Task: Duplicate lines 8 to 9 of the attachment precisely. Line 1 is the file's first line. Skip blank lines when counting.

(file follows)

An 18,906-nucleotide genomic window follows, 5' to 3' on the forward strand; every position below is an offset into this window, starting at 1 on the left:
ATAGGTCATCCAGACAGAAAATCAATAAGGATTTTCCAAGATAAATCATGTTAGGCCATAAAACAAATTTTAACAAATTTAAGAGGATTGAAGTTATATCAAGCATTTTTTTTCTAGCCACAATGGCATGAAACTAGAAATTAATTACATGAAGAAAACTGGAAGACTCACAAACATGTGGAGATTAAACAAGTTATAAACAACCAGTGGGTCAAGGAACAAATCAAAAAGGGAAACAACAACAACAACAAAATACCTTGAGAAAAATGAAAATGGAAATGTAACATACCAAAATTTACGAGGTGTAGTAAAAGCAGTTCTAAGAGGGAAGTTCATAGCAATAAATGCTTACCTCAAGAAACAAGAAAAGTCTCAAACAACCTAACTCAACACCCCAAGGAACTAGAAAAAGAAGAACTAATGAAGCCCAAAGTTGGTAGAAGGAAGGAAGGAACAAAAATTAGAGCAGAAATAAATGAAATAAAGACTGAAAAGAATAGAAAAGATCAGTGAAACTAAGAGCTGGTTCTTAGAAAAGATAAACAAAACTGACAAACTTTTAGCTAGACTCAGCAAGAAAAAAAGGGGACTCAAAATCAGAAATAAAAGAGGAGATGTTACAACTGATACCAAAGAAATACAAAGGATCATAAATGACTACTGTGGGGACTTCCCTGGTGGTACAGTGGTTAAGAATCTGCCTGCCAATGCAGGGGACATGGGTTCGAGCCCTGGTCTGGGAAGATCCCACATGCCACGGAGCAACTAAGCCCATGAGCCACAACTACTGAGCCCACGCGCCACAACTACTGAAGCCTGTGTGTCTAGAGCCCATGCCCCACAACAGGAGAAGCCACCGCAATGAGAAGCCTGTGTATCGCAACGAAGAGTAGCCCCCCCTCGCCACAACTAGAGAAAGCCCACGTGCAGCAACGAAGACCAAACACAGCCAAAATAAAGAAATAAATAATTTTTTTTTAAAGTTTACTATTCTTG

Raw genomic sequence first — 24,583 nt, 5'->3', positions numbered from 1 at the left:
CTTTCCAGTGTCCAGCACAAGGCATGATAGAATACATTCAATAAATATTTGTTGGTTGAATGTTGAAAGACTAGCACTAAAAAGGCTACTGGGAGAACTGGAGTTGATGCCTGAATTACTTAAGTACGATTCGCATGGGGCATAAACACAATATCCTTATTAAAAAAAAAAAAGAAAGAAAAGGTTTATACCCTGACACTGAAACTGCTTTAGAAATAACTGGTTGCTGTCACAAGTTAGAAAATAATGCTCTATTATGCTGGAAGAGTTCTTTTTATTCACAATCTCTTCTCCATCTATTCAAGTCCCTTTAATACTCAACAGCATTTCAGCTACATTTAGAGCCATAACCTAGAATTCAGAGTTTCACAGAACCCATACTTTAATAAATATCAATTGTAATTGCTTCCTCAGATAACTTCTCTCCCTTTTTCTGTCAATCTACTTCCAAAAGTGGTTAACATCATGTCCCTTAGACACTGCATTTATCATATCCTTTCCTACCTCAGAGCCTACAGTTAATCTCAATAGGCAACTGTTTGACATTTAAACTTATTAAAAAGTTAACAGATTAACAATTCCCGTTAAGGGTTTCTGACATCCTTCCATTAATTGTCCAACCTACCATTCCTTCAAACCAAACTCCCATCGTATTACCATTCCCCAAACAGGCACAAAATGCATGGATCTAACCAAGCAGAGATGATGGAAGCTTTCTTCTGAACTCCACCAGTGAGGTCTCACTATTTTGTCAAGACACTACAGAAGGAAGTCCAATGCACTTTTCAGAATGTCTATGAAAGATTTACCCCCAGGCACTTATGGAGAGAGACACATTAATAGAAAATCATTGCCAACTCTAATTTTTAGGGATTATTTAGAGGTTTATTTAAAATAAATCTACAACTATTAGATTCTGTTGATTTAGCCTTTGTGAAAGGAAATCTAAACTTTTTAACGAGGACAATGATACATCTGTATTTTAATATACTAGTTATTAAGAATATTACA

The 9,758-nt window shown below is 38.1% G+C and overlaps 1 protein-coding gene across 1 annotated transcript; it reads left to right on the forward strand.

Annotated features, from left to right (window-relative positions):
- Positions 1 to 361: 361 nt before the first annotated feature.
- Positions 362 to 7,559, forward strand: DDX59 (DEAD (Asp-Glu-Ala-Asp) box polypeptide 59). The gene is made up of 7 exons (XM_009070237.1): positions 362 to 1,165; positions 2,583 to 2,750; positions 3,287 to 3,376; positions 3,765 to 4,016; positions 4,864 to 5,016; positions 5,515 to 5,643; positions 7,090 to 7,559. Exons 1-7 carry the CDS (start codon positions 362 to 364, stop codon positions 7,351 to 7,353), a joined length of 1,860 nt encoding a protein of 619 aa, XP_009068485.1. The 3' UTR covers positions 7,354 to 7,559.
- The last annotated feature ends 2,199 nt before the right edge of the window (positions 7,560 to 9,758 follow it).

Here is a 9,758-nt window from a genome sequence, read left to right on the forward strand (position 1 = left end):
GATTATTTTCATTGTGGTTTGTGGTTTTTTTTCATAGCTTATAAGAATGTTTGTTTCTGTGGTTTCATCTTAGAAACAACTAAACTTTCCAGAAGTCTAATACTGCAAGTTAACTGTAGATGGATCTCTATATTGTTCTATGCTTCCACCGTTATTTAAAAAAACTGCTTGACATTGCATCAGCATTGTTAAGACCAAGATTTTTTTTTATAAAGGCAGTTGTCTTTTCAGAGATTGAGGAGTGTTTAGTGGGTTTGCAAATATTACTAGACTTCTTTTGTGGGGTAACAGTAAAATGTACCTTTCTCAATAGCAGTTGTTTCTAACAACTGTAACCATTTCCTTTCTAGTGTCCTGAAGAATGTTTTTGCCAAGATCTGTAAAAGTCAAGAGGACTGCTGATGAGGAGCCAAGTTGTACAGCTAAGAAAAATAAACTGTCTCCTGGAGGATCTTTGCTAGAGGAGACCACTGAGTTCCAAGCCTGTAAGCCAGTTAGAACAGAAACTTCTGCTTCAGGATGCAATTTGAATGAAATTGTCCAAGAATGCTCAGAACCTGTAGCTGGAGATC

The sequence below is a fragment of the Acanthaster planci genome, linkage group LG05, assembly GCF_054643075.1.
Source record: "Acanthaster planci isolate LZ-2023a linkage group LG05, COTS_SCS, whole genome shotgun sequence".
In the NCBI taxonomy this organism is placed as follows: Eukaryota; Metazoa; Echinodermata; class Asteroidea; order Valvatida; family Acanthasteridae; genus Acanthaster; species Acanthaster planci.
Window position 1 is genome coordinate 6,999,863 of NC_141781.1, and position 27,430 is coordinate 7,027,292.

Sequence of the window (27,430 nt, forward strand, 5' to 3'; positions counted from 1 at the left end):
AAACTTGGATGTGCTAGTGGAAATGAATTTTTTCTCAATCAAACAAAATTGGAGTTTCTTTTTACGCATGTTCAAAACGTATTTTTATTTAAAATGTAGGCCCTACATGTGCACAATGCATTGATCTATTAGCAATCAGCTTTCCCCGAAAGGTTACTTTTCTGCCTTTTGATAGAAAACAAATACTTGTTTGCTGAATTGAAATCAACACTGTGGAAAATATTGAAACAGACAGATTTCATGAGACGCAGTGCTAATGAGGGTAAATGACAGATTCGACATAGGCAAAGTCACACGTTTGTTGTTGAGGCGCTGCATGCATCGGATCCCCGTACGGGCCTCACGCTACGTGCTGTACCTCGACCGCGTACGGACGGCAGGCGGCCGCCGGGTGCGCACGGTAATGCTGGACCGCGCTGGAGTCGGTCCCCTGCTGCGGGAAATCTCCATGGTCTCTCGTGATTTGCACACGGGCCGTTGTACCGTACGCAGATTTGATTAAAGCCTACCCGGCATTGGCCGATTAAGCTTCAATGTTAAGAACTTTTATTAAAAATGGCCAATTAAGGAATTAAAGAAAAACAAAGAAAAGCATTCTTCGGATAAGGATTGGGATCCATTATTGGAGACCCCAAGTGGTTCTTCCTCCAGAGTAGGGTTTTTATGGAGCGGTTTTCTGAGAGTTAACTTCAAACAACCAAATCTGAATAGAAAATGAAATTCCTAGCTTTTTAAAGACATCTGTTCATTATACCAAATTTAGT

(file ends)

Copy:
- Positions 362 to 7,559, forward strand: DDX59 (DEAD (Asp-Glu-Ala-Asp) box polypeptide 59). The gene is made up of 7 exons (XM_009070237.1): positions 362 to 1,165; positions 2,583 to 2,750; positions 3,287 to 3,376; positions 3,765 to 4,016; positions 4,864 to 5,016; positions 5,515 to 5,643; positions 7,090 to 7,559. Exons 1-7 carry the CDS (start codon positions 362 to 364, stop codon positions 7,351 to 7,353), a joined length of 1,860 nt encoding a protein of 619 aa, XP_009068485.1. The 3' UTR covers positions 7,354 to 7,559.
- The last annotated feature ends 2,199 nt before the right edge of the window (positions 7,560 to 9,758 follow it).